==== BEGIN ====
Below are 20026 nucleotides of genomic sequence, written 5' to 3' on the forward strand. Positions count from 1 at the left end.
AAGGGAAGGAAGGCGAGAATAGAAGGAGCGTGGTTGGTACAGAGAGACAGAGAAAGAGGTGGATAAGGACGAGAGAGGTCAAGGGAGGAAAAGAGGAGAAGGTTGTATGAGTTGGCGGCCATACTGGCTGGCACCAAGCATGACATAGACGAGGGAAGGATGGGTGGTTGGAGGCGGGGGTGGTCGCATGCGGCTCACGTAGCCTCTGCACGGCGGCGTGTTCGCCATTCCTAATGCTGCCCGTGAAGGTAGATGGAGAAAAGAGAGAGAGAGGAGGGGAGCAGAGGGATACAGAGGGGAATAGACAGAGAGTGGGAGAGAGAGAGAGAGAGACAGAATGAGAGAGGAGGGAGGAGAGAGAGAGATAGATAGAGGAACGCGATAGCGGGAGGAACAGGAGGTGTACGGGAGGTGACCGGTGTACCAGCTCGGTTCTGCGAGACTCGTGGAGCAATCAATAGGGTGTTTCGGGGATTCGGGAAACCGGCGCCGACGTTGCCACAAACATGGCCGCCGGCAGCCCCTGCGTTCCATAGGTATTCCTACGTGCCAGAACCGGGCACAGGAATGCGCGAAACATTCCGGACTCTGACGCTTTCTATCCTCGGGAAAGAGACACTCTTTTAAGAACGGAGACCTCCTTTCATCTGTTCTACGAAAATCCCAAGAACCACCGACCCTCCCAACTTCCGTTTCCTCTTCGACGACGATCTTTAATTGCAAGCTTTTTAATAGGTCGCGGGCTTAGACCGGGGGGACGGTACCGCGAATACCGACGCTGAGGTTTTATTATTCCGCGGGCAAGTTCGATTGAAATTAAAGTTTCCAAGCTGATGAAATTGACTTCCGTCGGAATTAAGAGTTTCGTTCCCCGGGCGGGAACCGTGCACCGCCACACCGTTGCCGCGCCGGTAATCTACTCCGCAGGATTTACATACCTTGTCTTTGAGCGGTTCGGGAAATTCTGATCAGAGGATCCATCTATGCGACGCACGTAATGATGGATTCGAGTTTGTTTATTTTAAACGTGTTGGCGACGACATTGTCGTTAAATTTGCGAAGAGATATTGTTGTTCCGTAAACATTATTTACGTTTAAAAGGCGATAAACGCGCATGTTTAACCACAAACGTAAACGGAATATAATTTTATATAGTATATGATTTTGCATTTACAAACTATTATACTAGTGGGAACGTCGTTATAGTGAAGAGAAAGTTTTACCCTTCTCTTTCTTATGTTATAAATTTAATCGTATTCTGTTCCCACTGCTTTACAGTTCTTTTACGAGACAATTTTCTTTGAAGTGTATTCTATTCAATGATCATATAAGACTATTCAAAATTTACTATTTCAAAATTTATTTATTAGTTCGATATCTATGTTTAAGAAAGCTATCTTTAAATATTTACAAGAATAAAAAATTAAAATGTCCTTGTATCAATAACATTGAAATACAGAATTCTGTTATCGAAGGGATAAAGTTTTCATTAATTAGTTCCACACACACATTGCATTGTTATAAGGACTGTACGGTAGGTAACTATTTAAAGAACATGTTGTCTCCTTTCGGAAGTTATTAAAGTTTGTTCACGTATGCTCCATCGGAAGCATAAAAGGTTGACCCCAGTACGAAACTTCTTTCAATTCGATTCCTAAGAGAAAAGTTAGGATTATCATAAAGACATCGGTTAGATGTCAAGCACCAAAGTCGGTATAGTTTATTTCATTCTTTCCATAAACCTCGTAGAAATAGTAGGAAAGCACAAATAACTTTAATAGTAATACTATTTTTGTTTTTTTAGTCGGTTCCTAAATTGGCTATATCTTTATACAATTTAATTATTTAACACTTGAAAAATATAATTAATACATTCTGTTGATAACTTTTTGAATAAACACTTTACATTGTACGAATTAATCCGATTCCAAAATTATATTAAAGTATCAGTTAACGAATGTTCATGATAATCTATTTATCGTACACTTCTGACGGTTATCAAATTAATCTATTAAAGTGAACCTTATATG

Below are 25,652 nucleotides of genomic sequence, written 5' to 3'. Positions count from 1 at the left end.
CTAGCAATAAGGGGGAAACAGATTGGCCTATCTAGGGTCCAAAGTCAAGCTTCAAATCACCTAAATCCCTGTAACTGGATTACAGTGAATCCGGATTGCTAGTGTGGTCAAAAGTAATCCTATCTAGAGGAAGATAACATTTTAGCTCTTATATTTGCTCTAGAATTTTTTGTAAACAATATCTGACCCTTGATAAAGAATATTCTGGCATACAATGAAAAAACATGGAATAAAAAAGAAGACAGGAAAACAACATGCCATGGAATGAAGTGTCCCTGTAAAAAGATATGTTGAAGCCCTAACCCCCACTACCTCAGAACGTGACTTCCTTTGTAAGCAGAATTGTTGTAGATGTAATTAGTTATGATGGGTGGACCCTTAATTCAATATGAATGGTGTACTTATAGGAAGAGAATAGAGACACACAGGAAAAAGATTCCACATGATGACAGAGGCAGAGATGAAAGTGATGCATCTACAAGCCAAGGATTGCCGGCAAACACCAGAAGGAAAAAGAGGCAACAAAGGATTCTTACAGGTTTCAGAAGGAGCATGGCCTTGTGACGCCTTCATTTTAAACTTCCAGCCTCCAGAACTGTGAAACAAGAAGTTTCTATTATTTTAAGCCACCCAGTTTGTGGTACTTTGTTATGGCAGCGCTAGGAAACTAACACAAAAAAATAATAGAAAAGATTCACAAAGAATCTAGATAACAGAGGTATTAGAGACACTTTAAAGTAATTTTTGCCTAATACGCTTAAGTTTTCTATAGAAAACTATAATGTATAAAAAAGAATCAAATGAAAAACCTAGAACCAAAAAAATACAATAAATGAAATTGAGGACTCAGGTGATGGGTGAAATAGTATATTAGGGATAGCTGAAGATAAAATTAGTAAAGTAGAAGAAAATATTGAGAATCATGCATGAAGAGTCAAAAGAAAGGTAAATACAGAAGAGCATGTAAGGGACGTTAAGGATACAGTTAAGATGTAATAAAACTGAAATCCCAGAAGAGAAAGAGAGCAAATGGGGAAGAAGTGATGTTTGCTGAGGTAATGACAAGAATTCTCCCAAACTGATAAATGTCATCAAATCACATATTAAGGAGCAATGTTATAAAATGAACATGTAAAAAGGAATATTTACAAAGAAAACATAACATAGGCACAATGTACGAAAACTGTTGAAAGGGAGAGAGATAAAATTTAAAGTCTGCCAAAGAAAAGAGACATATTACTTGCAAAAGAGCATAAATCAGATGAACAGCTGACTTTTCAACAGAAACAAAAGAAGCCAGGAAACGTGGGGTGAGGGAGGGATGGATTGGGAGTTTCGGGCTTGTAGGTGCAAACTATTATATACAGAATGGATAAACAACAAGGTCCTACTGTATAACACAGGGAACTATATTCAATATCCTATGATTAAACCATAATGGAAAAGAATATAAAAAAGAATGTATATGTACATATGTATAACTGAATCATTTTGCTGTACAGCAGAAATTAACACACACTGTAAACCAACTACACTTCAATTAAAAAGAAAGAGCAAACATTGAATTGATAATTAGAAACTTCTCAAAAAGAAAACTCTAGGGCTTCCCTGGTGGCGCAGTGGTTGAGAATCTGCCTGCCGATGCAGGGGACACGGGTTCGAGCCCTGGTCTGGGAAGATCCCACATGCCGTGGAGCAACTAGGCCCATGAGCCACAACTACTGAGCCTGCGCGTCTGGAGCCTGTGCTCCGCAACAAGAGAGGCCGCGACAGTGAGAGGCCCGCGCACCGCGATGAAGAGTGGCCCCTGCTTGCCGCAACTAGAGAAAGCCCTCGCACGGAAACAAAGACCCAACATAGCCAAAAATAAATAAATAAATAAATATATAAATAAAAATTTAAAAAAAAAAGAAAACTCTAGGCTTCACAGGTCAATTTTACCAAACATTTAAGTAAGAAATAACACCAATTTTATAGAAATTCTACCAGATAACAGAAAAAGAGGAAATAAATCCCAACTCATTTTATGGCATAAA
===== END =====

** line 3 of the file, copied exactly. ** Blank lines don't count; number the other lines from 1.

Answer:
Below are 25,652 nucleotides of genomic sequence, written 5' to 3'. Positions count from 1 at the left end.